Bertie, always wishing to have the final word continued to speak: “One wonders where all this would lead us. Some of the more immediate applications of information on brain connectivity is coming from our understanding of autism (https://spectrumnews.org/news/infants-who-develop-autism-show-distinct-brain-connectivity/; https://health-innovations.org/2015/07/15/multiple-neuroimaging-studies-point-to-brain-connectivity-changes-in-autism/), which is associated language impairments. Here structure and function do meet. We also know that social impairments like poverty also can impair brain connectivity and adult development (http://www.spring.org.uk/2016/01/growing-up-poor-changes-brain-connectivity-and-depression-risk.php). So, the characters in this story of Pierre Broca and economic theory are all sort of intertwined with brain connectivity. Science can be beautifully strange. Notably, however, some of this is becoming reminiscent of science fiction in which we can transfer thoughts and impressions to other people through our thoughts without speaking to them. Indeed, I remember an episode of Star Trek the Next Generation called Night Terrors where Counselor Deanna Troi has to convey the image of a hydrogen atom to another ship so they can release it to spark an explosion to free both the Enterprise and the other ship (https://en.wikipedia.org/wiki/Night_Terrors_(Star_Trek:_The_Next_Generation). That was true telepathy but that is not where we are today. Where we are appears not to be true telepathy but exploring a human-in-silico-human interface for communication (https://www.extremetech.com/extreme/188883-the-first-human-brain-to-brain-interface-has-been-created-in-the-future-will-we-all-be-linked-telepathically). Not even sure how good or great this research is. But I am a skeptic of human nature. I am sure that type of technology would be first used for “dark” or military purposes rather than in medicine or science to heal. As for collective thought, that is still in the realms of philosophy and even ethics. Not sure I would be comfortable with everyone knowing my thoughts. And as for consciousness, that really is like the Ghost in the Machine (https://en.wikipedia.org/wiki/Ghost_in_the_machine)”. “Come on professors Christina ushered – “time to get back to the School and do some real work!”. They all then broke out in laughter and headed back. A great day is one in which you learn something new!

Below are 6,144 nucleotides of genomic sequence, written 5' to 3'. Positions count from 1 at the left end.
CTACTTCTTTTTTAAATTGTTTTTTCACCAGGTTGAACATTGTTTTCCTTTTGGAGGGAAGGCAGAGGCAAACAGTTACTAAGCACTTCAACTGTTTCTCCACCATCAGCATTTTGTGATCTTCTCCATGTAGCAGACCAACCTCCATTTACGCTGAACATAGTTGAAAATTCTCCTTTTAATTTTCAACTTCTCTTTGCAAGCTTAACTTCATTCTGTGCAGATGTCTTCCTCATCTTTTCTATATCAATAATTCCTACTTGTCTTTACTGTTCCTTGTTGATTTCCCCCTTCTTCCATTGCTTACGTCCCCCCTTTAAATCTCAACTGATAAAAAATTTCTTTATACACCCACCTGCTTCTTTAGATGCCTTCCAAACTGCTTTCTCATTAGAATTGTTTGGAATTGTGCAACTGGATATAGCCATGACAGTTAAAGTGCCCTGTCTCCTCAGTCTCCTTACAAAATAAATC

COVER IMAGE OF ATYPICAL BRAIN CONNECTIVITY IN AUTISM IS CREDITED TO RADU JIANU AT BROWN UNIVERSITY. GRAINER’S CAUSALITY EQUATION IS CREDITED TO GOOGE IMAGES